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Kentucky Derby 145 Recap

2019 Kentucky Derby Recap with Facts and Figures, Video, Trivia and Connections Quotes


Country House Declared Kentucky Derby Winner by Stewards

By Dick Downey

Posted May 4, 2019

For the first time in the 145-year history of the Kentucky Derby, the winner was disqualified by stewards based on a finding of a foul during the running of the race. As a result, Country House was declared the winner after Maximum Security prevailed by 1 3/4 length.

At 65-1 odds, Country House returned his $2 ticket supporters $132.40 to win, $56.60 to place and $24.60 to show.

Maximum Security was taken completely off the board and placed 17th.

Stewards ruled that Maximum Security caused interference with War of Will that led to Long Range Toddy, who was fading from contention, being taken up leaving the far turn. Long Range Toddy finished 17th but was moved up to 16th. War of Will, who quickly recovered after being checked, faded in the stretch to finish eighth. He was moved up to seventh.

The decision by stewards resulted in Code of Honor, who was beaten 2 1/2 lengths, being placed second instead of third. Tacitus was moved from fourth to third after losing by 3 1/4 lengths, and Improbable, the 4-1 post-time favorite, was elevated from fifth to fourth.

Maximum Security, who was favored on the tote board throughout the day until just before the gate opened, was sent off as the 9-2 second choice.

To read more about Country House, his background and connections, click here.

Shortly after Maximum Security crossed the finish line ahead of second finisher Country House, track announcer Travis Stone announced that the crowd should hold all tickets based on a jockey objection between the top two finishers. The track's video board reflected that only those two horses were involved.

Neither the rider of War of Will nor the rider of  Long Range Toddy registered an objection that was announced to the crowd during a 22 minute wait. A stewards inquiry was not displayed or announced.

After what seemed to be an eternity, Maximum Security was taken down, and his number was erased from the top five finishers.

It was the first Kentucky Derby win for Bill Mott, a Hall of Fame trainer with over 5,000 wins. Flavien Prat, who was declared the winning jockey, also earned his first Kentucky Derby victory, albeit in a manner unique in the history of the race.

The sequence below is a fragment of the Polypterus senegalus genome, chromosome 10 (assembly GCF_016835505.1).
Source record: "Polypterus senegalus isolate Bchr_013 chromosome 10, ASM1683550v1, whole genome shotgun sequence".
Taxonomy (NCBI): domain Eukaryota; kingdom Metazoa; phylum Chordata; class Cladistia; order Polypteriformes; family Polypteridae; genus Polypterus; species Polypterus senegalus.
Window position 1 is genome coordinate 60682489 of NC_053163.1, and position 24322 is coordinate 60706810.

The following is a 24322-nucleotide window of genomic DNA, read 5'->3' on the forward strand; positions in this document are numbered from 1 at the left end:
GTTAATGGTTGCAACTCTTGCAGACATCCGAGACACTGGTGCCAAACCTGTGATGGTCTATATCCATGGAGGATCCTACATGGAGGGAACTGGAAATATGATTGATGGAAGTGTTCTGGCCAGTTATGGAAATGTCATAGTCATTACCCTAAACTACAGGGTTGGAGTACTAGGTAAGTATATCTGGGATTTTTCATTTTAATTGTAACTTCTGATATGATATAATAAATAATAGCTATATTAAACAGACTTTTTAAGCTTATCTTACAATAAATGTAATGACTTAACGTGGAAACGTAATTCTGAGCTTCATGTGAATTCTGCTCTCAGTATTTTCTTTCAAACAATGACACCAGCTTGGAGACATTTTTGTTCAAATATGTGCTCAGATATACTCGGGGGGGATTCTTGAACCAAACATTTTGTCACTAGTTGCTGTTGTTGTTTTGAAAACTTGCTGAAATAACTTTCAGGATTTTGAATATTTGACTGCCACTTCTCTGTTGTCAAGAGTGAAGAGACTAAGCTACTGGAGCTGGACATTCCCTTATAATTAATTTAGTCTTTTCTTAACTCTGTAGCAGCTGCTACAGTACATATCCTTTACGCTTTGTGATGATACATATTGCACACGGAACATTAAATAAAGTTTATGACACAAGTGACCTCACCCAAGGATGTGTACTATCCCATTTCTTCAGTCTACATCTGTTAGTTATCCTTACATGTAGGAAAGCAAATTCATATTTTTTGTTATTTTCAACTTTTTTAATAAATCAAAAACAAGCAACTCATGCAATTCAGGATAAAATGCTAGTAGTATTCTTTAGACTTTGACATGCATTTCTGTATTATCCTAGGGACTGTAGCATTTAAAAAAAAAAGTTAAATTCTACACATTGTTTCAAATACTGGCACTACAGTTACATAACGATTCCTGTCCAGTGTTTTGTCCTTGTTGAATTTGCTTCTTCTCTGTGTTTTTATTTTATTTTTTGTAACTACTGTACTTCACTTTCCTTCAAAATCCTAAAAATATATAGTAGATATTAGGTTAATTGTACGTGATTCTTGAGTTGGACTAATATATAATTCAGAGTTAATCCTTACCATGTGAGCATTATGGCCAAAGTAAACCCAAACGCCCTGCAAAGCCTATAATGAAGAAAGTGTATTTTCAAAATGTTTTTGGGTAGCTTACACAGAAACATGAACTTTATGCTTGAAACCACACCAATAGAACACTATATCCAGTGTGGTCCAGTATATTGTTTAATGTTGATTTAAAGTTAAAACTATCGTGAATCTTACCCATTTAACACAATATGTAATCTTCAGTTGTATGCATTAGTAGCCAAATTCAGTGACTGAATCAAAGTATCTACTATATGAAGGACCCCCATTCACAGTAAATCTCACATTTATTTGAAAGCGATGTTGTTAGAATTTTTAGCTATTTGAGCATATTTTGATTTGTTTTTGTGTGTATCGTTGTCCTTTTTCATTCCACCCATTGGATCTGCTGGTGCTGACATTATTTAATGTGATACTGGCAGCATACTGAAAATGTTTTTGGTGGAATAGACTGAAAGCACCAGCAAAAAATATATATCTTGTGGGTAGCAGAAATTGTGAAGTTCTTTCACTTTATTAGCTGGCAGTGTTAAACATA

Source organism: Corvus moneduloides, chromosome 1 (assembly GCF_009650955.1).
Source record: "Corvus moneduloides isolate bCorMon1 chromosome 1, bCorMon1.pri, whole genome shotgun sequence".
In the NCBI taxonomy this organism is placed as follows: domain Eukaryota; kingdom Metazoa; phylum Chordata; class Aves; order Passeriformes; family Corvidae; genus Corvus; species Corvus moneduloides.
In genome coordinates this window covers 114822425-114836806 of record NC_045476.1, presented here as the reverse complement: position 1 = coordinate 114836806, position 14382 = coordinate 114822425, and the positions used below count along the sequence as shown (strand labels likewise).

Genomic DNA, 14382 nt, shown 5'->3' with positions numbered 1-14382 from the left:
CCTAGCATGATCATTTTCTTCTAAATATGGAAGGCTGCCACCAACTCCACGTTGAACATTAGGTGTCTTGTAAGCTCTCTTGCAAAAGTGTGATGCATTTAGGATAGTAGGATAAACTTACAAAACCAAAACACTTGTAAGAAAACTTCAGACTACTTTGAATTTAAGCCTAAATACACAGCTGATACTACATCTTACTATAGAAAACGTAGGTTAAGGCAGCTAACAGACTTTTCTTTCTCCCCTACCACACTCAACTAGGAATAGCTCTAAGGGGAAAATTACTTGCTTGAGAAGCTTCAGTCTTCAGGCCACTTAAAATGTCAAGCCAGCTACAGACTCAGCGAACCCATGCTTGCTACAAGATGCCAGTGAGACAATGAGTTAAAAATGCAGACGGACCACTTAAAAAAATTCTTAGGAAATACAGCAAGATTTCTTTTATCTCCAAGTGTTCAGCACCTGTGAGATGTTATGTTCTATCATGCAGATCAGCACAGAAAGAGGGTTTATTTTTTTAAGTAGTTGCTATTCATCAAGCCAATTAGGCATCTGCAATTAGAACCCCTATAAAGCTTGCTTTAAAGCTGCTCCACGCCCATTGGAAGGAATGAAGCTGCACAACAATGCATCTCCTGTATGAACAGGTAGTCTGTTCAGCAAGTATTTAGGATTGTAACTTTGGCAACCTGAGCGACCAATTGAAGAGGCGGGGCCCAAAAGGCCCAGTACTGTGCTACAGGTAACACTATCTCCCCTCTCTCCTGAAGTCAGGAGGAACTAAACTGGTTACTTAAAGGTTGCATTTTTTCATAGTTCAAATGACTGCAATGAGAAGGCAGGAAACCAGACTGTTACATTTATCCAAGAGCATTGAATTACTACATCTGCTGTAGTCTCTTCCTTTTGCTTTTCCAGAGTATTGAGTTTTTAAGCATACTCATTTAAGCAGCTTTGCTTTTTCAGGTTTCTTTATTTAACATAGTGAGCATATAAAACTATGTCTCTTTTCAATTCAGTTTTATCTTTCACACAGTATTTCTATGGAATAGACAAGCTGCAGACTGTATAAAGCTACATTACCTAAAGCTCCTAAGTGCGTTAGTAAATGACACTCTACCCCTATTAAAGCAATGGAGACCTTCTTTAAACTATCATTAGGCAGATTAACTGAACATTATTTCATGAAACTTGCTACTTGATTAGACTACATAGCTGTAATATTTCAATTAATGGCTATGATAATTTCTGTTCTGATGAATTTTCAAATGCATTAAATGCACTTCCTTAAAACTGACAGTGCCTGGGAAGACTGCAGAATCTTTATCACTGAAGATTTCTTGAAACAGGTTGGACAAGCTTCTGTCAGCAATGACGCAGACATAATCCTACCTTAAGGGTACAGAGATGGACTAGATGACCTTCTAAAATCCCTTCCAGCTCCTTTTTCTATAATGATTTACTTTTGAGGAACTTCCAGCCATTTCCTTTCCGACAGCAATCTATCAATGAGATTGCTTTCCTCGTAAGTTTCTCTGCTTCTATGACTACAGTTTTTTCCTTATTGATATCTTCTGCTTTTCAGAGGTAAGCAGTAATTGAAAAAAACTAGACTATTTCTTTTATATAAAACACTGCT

The outcome of the race sparked confusion and outrage on social media Following the race, Gary West, owner of Maximum Security said he would review the matter and decide whether to pursue litigation.

Following the race, the stewards appeared in the Churchill Downs Media Center, read a statement and refused to answer questions.

Equibase chart


Equibase Chart

"The jockey of COUNTRY HOUSE lodged an objection against MAXIMUM SECURITY for interference nearing the five-sixteenths marker. Following the Stewards review MAXIMUM SECURITY was disqualified from first and placed seventeenth for veering out and stacking up WAR OF WILL, LONG RANGE TODDY, and BODEXPRESS."

Oral Statement from Chief Steward Barbara Borden

The stewards issued this written statement via the Churchill Downs public relations department.  They refused to take questions from assembled media following this statement.

"Hello, good evening. The riders of the 18 (Long Range Toddy) and 20 (Country House) horses in the Kentucky Derby lodged objections against the 7 (Maximum Security) horse, the winner, due to interference turning for home, leaving the 1/4 pole.

"We had a lengthy review of the race. We interviewed affected riders. We determined that the 7 horse drifted out and impacted the progress of Number 1 (War of Will), in turn, interfering with the 18 and 21 (Bodexpress).  Those horses were all affected, we thought, by the interference.